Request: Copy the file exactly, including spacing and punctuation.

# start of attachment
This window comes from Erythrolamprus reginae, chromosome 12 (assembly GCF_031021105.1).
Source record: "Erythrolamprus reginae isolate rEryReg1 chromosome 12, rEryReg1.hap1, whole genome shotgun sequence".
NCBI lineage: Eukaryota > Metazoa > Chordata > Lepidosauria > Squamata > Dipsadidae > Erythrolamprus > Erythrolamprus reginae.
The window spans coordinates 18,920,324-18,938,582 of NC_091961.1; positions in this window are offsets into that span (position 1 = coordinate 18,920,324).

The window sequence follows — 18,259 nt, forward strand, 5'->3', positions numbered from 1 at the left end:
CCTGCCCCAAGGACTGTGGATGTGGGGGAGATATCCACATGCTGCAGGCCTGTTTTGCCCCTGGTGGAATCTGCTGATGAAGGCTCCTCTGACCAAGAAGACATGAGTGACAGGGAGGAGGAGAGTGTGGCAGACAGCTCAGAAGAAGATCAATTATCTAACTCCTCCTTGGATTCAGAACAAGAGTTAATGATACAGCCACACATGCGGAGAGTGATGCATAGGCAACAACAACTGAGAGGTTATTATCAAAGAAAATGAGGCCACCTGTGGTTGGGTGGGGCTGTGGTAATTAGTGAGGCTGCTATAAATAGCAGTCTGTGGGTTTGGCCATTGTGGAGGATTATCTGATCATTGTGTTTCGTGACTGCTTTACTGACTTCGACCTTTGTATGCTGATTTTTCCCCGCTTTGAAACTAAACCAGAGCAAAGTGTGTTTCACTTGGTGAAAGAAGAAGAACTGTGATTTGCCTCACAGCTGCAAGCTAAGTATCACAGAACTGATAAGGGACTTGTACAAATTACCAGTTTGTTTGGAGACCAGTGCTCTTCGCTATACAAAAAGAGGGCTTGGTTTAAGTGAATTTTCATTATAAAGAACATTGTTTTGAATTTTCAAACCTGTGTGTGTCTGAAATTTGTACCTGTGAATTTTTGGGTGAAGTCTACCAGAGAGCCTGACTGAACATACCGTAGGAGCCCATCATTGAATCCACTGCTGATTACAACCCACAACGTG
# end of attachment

This window comes from Erythrolamprus reginae, chromosome 12 (assembly GCF_031021105.1).
Source record: "Erythrolamprus reginae isolate rEryReg1 chromosome 12, rEryReg1.hap1, whole genome shotgun sequence".
NCBI lineage: Eukaryota > Metazoa > Chordata > Lepidosauria > Squamata > Dipsadidae > Erythrolamprus > Erythrolamprus reginae.
The window spans coordinates 18,920,324-18,938,582 of NC_091961.1; positions in this window are offsets into that span (position 1 = coordinate 18,920,324).

The window sequence follows — 18,259 nt, forward strand, 5'->3', positions numbered from 1 at the left end:
CCTGCCCCAAGGACTGTGGATGTGGGGGAGATATCCACATGCTGCAGGCCTGTTTTGCCCCTGGTGGAATCTGCTGATGAAGGCTCCTCTGACCAAGAAGACATGAGTGACAGGGAGGAGGAGAGTGTGGCAGACAGCTCAGAAGAAGATCAATTATCTAACTCCTCCTTGGATTCAGAACAAGAGTTAATGATACAGCCACACATGCGGAGAGTGATGCATAGGCAACAACAACTGAGAGGTTATTATCAAAGAAAATGAGGCCACCTGTGGTTGGGTGGGGCTGTGGTAATTAGTGAGGCTGCTATAAATAGCAGTCTGTGGGTTTGGCCATTGTGGAGGATTATCTGATCATTGTGTTTCGTGACTGCTTTACTGACTTCGACCTTTGTATGCTGATTTTTCCCCGCTTTGAAACTAAACCAGAGCAAAGTGTGTTTCACTTGGTGAAAGAAGAAGAACTGTGATTTGCCTCACAGCTGCAAGCTAAGTATCACAGAACTGATAAGGGACTTGTACAAATTACCAGTTTGTTTGGAGACCAGTGCTCTTCGCTATACAAAAAGAGGGCTTGGTTTAAGTGAATTTTCATTATAAAGAACATTGTTTTGAATTTTCAAACCTGTGTGTGTCTGAAATTTGTACCTGTGAATTTTTGGGTGAAGTCTACCAGAGAGCCTGACTGAACATACCGTAGGAGCCCATCATTGAATCCACTGCTGATTACAACCCACAACGTG